The Fortune

The Fortune.
Columbia Pictures 1975.

Before watching the movie:

This is a lot of big names for a movie I’ve never heard of. Though I’m probably not familiar with most of Beatty and Channing’s work, I am surprised that it hasn’t come up as a Jack Nicholson movie.

I’m surprised just how often the Mann Act comes up in movie plots. While it does have exceptionally broad language thanks to 1910s euphemisms (“immoral purposes”), the number of times I’ve seen movies from before the 80s invoke it about men who take their girlfriends on a trip and run afoul of the law is starting to make me think that Hollywood writers were as ticked off about it as the Hays Code and anti-communist blacklisting.

The comedy arising from a pair of con artists trying badly to con a mark reminds me a bit of Dirty Rotten Scoundrels, but there’s no bet or competition, from what I can tell. They’re not sabotaging each other, they’re just honestly bad at this.

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Anger Management

Anger Management. 
Columbia Pictures 2003.

Before watching the movie:

This is another movie I’ve been pretty sure would show up here eventually since almost the beginning. Back when Adam Sandler made movies people wanted to watch, I guess.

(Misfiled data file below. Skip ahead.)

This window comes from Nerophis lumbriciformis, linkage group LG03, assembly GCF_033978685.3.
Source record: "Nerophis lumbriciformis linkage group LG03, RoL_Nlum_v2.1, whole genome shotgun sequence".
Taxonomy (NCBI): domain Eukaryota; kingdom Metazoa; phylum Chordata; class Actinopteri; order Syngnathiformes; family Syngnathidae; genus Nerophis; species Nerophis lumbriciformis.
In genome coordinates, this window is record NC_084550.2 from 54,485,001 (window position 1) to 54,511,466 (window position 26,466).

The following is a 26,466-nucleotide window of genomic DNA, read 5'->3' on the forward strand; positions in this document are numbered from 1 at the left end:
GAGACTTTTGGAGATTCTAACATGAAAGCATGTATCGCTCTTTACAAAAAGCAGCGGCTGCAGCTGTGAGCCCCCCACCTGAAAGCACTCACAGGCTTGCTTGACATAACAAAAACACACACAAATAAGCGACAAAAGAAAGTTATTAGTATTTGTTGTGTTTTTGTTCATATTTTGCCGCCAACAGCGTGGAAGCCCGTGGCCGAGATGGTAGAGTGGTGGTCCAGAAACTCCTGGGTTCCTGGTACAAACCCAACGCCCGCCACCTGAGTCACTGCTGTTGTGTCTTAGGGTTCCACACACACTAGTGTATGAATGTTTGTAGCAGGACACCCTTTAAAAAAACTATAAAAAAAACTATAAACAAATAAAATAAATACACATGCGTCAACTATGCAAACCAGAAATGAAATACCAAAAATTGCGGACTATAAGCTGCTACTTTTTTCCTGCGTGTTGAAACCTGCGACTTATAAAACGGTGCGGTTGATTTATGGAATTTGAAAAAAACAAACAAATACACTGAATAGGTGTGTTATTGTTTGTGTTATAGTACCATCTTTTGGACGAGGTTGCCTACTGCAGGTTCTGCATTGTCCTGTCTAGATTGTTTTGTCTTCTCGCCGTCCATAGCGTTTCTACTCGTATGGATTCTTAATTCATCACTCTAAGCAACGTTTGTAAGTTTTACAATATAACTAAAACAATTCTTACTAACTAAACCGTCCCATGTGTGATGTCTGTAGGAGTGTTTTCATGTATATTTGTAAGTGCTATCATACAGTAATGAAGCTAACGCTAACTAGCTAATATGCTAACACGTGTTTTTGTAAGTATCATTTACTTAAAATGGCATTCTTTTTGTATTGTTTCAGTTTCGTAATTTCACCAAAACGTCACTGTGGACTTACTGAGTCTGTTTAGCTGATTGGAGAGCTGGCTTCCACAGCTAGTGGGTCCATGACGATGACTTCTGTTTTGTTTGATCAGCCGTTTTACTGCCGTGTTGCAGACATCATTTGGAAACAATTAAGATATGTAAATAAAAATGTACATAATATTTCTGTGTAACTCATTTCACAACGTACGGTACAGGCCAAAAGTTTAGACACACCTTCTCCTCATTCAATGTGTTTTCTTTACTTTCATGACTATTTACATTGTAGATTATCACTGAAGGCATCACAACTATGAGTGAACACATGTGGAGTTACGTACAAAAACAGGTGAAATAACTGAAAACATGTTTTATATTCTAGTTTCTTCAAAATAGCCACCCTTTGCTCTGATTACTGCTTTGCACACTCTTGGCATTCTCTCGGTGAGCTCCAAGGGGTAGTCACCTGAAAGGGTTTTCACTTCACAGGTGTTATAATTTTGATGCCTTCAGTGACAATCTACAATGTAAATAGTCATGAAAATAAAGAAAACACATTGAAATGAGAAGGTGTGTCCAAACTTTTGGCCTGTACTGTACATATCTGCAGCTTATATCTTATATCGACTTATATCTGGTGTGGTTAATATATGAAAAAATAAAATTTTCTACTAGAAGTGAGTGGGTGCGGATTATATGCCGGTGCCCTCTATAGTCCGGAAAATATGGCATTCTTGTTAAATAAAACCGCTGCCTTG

It’s been quite clear that this is about a guy and his therapist living together and driving each other crazy, but it wasn’t as apparent until I saw what I’m looking at now that the patient isn’t actually all that explosive, except around his eccentric therapist.

The “client and patient shackled together and nearly kill each other” concept is similar to Analyze This and What About Bob?, the former to the point (at least on the surface) that if this movie and Analyze This weren’t five years apart I’d call them duelling movies.

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The Shining

The Shining. Hawk Films 1980.
The Shining. Hawk Films 1980.

Before watching the movie:

Well, we’re out of a stealth theme month. First person to send their guess as to what December’s theme was to me via Astral Projection wins a genuine No-Prize.

Here’s another selection from the “how did you miss that one?” files. As I think I’ve discussed previously, I avoided horror movies for years because I didn’t like being scared, and then when I started catching up on them in my 20s, I found myself at best unaffected, and at worst cringing at the cheese. This one seems to be mostly psychological horror, so it should be better than the classic slashers I saw previously.

Thanks to pop cultural osmosis, I know more about the movie than I’d prefer to be going in with, but that’s usually the case when The Simpsons parodies a movie wholesale.

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Mars Attacks!

Mars Attacks!. Warner Bros. Pictures 1996.

Before watching the movie:

I’ve always expected this film to be modern camp. A film with modern sensibilities and humor that’s unashamed to be cut from the same cloth as old-fashioned B-movies. That’s the story sold by the advertising anyway, which isn’t always the most trustworthy.

This is definitely offbeat, but it doesn’t seem like Tim Burton’s style of offbeat. For one thing, it appears to have a distinct lack of Johnny Depp. This must have been one of his last films before he started making the same movie every time.

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